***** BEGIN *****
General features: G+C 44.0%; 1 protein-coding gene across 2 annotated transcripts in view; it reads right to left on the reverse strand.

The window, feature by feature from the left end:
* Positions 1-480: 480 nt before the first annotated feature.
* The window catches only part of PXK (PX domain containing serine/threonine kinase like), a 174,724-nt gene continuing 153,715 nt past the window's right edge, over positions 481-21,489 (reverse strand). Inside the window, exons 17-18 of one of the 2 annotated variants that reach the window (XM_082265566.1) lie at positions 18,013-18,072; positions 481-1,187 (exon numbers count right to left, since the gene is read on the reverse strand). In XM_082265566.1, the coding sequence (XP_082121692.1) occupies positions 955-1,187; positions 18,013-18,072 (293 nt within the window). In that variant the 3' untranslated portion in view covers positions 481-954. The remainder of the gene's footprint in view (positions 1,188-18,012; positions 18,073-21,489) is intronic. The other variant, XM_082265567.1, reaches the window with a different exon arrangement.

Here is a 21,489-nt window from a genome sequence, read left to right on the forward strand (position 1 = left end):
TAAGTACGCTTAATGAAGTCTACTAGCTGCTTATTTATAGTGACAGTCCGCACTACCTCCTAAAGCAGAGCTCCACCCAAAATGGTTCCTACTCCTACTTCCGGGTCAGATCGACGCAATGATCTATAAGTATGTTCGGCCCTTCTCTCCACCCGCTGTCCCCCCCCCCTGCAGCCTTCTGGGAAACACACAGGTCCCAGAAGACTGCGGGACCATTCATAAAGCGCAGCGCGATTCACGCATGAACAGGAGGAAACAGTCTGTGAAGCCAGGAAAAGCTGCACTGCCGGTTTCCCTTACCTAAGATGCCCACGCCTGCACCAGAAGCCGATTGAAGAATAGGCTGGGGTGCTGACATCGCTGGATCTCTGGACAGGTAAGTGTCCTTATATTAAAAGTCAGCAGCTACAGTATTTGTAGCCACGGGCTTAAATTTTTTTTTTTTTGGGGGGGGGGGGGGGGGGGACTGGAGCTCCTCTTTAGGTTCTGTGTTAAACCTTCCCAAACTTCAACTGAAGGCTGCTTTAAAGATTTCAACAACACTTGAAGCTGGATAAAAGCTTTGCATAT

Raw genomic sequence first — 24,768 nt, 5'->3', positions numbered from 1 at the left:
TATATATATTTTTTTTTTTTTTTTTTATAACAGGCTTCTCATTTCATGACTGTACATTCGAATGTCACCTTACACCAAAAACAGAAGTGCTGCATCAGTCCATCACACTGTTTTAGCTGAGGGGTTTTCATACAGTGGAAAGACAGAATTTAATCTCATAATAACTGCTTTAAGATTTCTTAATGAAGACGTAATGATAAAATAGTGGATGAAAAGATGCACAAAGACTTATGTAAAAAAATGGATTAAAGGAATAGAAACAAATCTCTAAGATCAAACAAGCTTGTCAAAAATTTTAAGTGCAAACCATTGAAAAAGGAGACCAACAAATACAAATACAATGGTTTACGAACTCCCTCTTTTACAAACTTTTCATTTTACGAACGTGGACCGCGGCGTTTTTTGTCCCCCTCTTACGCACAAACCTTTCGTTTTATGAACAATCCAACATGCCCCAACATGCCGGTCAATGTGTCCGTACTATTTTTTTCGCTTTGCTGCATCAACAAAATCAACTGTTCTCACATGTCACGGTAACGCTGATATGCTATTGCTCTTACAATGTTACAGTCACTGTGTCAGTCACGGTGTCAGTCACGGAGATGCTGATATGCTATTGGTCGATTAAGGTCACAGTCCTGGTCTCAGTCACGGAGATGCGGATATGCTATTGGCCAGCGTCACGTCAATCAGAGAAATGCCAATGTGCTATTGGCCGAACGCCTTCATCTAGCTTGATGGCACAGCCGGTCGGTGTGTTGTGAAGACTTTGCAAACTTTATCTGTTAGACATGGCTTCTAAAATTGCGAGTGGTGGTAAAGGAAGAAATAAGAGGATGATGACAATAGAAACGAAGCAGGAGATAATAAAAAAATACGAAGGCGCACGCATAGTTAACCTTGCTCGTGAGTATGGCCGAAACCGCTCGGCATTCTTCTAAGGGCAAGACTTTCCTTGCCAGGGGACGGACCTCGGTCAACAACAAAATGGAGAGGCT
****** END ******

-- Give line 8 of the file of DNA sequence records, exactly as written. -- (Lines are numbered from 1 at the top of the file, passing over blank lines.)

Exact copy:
TATATATATTTTTTTTTTTTTTTTTTATAACAGGCTTCTCATTTCATGACTGTACATTCGAATGTCACCTTACACCAAAAACAGAAGTGCTGCATCAGTCCATCACACTGTTTTAGCTGAGGGGTTTTCATACAGTGGAAAGACAGAATTTAATCTCATAATAACTGCTTTAAGATTTCTTAATGAAGACGTAATGATAAAATAGTGGATGAAAAGATGCACAAAGACTTATGTAAAAAAATGGATTAAAGGAATAGAAACAAATCTCTAAGATCAAACAAGCTTGTCAAAAATTTTAAGTGCAAACCATTGAAAAAGGAGACCAACAAATACAAATACAATGGTTTACGAACTCCCTCTTTTACAAACTTTTCATTTTACGAACGTGGACCGCGGCGTTTTTTGTCCCCCTCTTACGCACAAACCTTTCGTTTTATGAACAATCCAACATGCCCCAACATGCCGGTCAATGTGTCCGTACTATTTTTTTCGCTTTGCTGCATCAACAAAATCAACTGTTCTCACATGTCACGGTAACGCTGATATGCTATTGCTCTTACAATGTTACAGTCACTGTGTCAGTCACGGTGTCAGTCACGGAGATGCTGATATGCTATTGGTCGATTAAGGTCACAGTCCTGGTCTCAGTCACGGAGATGCGGATATGCTATTGGCCAGCGTCACGTCAATCAGAGAAATGCCAATGTGCTATTGGCCGAACGCCTTCATCTAGCTTGATGGCACAGCCGGTCGGTGTGTTGTGAAGACTTTGCAAACTTTATCTGTTAGACATGGCTTCTAAAATTGCGAGTGGTGGTAAAGGAAGAAATAAGAGGATGATGACAATAGAAACGAAGCAGGAGATAATAAAAAAATACGAAGGCGCACGCATAGTTAACCTTGCTCGTGAGTATGGCCGAAACCGCTCGGCATTCTTCTAAGGGCAAGACTTTCCTTGCCAGGGGACGGACCTCGGTCAACAACAAAATGGAGAGGCT